Read: Proverbs 10:22
The blessing of the Lord makes one rich, and He adds no sorrow with it. (NKJV)
We really ought to spend some time redefining success and reevaluating the heavy price that we always pay to achieve the world’s version of it. The ladder to success, achievement and prosperity is littered with the empty lives of those who fiercely climbed to the top only to find stress, dissatisfaction and loneliness when they get there.
I think it would be a very healthy thing for you and I to stop for a moment and ask, “why do I need any more than what I already have? If I didn’t get another raise, promotion, recognition or material thing from this point on, could I be happy?”
According to this proverb, it is what the Lord blesses me with that makes for a rich, full and rewarding life. It is with what I have at this very moment that I am called to be grateful and content. It is my duty to look at my circumstances and, while giving all an out effort to maximize what God has given, find and celebrate the immeasurable and priceless qualities of a divinely ordered life.
You see, we already have everything we need for joy, peace and contentment—if we choose to see it! For instance, Proverbs 17:1 says, “Better a dry crust with peace and quiet than a house full of feasting with strife.” That reminds me of the parable about a man who lived with his wife, two small children, and elderly parents in a tiny hut. He tried to be patient and gracious, but the noise and crowded conditions wore him down.
In desperation, he consulted the village wise man, who asked, “Do you have a rooster?” The man replied. “Yes,” The wise man said, “Keep the rooster in the hut with your family, and come see me again next week.” The next week the man returned and told the wise elder that the living conditions were worse than ever. The rooster was crowing and making a mess of the hut. “Do you have a cow?” asked the wise man. The man nodded fearfully. “Take your cow into the hut as well, and come see me in a week.” Over the next several weeks, the man, on the advice of the village elder, made room for a goat, two dogs, and his brother’s children.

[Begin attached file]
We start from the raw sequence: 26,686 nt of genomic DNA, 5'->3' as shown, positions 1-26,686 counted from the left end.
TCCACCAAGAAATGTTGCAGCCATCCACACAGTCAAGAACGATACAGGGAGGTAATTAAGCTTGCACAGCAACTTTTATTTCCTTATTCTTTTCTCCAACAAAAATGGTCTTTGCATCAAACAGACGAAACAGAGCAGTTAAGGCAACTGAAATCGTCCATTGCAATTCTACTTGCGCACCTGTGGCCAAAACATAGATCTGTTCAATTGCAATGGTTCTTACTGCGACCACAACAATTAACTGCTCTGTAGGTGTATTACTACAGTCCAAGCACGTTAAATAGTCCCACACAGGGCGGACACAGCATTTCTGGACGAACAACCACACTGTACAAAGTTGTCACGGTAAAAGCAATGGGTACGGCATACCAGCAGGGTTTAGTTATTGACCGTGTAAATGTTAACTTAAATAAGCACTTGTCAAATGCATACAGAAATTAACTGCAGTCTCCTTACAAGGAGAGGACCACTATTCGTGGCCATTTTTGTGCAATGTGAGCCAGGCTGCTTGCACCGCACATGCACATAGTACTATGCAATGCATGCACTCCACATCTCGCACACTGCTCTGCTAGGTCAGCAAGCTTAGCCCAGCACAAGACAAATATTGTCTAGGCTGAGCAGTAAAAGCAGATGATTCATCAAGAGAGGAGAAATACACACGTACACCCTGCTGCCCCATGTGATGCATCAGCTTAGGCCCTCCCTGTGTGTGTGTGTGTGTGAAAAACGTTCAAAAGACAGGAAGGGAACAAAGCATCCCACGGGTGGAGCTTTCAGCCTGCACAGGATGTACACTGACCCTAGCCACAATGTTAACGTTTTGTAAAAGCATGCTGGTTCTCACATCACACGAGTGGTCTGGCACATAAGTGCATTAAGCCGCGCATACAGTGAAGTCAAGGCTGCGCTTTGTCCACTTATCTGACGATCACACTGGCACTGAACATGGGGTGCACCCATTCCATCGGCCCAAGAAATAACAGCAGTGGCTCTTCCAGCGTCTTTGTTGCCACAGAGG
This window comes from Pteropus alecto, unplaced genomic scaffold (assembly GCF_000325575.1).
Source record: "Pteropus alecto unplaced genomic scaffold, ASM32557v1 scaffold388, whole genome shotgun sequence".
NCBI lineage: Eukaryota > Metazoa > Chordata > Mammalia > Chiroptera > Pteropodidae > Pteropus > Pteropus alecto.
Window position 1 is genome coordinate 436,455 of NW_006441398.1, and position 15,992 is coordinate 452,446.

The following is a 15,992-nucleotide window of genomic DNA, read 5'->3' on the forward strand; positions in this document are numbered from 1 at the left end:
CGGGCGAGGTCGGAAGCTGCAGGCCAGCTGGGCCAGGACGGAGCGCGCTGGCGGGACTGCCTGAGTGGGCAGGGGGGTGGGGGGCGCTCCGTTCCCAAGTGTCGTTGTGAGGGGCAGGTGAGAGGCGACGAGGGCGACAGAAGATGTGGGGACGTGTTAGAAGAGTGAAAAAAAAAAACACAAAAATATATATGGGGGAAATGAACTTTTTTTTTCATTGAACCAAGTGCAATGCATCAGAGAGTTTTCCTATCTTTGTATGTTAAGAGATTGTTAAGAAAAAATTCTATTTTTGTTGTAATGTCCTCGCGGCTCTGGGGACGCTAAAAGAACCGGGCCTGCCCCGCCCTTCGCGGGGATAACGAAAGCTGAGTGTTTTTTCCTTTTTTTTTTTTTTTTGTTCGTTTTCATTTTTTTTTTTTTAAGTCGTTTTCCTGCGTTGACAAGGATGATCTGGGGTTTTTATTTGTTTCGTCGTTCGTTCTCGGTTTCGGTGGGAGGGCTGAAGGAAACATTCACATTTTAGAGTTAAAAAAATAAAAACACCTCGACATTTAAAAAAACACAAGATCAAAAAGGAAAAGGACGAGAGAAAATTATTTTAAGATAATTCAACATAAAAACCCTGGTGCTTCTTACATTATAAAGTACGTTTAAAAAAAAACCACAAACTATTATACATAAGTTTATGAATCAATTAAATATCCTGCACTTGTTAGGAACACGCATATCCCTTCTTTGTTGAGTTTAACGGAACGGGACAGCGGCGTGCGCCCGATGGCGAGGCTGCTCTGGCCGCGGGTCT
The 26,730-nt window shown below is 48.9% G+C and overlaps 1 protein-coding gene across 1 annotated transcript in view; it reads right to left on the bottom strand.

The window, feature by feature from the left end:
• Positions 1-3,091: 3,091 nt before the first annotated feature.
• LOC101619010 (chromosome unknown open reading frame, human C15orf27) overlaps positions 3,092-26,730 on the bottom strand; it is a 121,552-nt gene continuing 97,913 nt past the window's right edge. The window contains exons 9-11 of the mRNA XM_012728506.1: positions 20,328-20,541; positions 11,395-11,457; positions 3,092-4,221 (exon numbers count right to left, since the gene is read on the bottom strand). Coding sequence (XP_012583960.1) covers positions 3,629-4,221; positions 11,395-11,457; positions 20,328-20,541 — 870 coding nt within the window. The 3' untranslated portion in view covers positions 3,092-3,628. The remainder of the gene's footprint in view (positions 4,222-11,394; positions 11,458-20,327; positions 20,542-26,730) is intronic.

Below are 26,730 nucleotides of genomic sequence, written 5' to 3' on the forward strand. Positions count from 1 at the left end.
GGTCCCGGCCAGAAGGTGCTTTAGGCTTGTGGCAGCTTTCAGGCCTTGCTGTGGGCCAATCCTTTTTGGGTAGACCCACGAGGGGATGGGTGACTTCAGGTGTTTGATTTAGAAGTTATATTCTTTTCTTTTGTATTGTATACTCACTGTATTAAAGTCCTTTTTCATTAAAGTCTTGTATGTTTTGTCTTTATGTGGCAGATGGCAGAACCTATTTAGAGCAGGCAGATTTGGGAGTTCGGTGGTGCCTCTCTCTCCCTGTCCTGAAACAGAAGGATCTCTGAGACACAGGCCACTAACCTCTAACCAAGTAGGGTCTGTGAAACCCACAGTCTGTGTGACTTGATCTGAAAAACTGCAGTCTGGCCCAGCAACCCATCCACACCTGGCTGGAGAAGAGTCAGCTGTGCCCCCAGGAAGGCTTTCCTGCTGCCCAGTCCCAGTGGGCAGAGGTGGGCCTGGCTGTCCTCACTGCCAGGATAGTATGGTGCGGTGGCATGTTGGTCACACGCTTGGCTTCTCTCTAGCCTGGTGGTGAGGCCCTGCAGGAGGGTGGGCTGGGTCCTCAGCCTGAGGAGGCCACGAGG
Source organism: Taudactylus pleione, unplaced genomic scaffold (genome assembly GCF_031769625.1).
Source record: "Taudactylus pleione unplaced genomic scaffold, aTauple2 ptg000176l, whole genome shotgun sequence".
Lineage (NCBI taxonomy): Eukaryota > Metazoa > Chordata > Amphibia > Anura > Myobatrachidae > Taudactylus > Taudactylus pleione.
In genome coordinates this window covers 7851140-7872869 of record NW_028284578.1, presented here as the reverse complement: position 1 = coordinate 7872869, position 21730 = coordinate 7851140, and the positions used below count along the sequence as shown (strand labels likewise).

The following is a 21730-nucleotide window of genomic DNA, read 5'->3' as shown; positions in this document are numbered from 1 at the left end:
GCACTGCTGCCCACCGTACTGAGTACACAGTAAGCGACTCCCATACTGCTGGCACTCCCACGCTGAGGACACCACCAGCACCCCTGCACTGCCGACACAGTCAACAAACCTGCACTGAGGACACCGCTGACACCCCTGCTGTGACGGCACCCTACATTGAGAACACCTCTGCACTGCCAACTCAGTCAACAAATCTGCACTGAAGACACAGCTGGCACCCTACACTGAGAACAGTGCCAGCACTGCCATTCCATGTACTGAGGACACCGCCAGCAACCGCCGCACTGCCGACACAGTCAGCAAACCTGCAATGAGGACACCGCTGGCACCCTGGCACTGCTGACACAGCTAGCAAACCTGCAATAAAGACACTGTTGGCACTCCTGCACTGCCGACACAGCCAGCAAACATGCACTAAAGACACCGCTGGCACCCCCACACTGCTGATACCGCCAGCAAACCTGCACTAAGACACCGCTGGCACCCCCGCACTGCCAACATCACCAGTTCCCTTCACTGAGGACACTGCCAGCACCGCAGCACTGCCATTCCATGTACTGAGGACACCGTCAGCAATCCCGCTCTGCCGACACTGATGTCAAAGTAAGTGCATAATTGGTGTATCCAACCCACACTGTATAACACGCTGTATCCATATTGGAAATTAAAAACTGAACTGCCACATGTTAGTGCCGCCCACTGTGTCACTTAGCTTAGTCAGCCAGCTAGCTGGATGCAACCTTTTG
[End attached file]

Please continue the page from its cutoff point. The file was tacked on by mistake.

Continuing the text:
Finally, he could take it no more, and in a fit of anger, he kicked out all the animals and guests, leaving only his wife, children, and his parents. The home became suddenly spacious and quiet, and everyone lived happily ever after.
Joy, peace and contentment are already there—it’s just a matter of perspective. You and I already have a rich and rewarding life—God has made sure of that. We just have to open our eyes. Notice a few other perspective-generating verses:
“Better a little with righteousness than much gain with injustice.” (Proverbs 16:8)
“Better a meal of vegetables where there is love than a fattened calf with hatred.” (Proverbs 15:17)
“It is better to have little with fear of the Lord than to have great treasure with turmoil.” (Proverbs 15:16)
Contentment begins with understanding and appreciating how much you already have. If you have peace and tranquility in your home…if you are living a righteous life…if you have those who love you…even if you don’t have much else, the writer rhetorically asks, “what more do you need?”
And the answer is: Nothing, really—I only need what God wants to add to an already blessed life.
Christian contentment is that sweet, inward, quiet, gracious frame
of spirit, which freely submits to and delights in God’s wise
and fatherly disposal in every condition.
Your Assignment, Should You Choose To Accept It:
Take a couple of minutes to offer gratitude to God for what you have. Be specific—and don’t ask for a single thing. You can do that another time. Right now, be thankful—it is one of the highest acts of worship